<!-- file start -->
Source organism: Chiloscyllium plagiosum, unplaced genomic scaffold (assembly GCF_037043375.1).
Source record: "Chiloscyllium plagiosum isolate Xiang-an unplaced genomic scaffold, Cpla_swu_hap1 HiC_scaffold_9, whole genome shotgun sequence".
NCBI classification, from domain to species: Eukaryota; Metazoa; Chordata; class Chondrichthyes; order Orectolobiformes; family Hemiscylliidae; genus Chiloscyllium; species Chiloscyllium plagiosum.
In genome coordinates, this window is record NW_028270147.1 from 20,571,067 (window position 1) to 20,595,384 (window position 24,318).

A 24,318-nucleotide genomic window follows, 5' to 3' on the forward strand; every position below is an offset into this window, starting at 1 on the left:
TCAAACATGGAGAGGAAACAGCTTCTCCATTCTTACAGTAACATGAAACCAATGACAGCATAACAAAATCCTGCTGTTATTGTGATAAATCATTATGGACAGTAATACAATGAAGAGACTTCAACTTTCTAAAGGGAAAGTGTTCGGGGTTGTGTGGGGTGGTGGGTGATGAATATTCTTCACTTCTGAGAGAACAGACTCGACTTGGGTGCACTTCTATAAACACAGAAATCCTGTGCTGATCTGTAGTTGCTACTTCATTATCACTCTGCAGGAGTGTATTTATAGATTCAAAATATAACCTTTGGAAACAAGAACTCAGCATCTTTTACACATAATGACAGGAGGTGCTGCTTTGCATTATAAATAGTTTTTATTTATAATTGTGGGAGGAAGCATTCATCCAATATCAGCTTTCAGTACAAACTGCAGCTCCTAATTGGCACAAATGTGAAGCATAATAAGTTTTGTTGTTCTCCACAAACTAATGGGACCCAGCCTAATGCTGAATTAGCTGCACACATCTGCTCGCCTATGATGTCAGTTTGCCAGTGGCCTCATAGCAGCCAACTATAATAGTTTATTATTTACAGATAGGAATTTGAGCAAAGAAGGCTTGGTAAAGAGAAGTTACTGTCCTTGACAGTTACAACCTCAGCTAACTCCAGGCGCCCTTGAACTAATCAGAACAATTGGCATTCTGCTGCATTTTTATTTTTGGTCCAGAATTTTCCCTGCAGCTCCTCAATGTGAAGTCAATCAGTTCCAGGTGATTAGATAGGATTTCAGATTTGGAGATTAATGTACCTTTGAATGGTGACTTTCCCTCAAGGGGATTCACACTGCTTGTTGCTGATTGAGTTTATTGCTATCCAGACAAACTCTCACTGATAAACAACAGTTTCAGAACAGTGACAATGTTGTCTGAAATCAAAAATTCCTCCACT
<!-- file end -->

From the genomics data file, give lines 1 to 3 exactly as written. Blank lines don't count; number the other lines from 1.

Source organism: Chiloscyllium plagiosum, unplaced genomic scaffold (assembly GCF_037043375.1).
Source record: "Chiloscyllium plagiosum isolate Xiang-an unplaced genomic scaffold, Cpla_swu_hap1 HiC_scaffold_9, whole genome shotgun sequence".
NCBI classification, from domain to species: Eukaryota; Metazoa; Chordata; class Chondrichthyes; order Orectolobiformes; family Hemiscylliidae; genus Chiloscyllium; species Chiloscyllium plagiosum.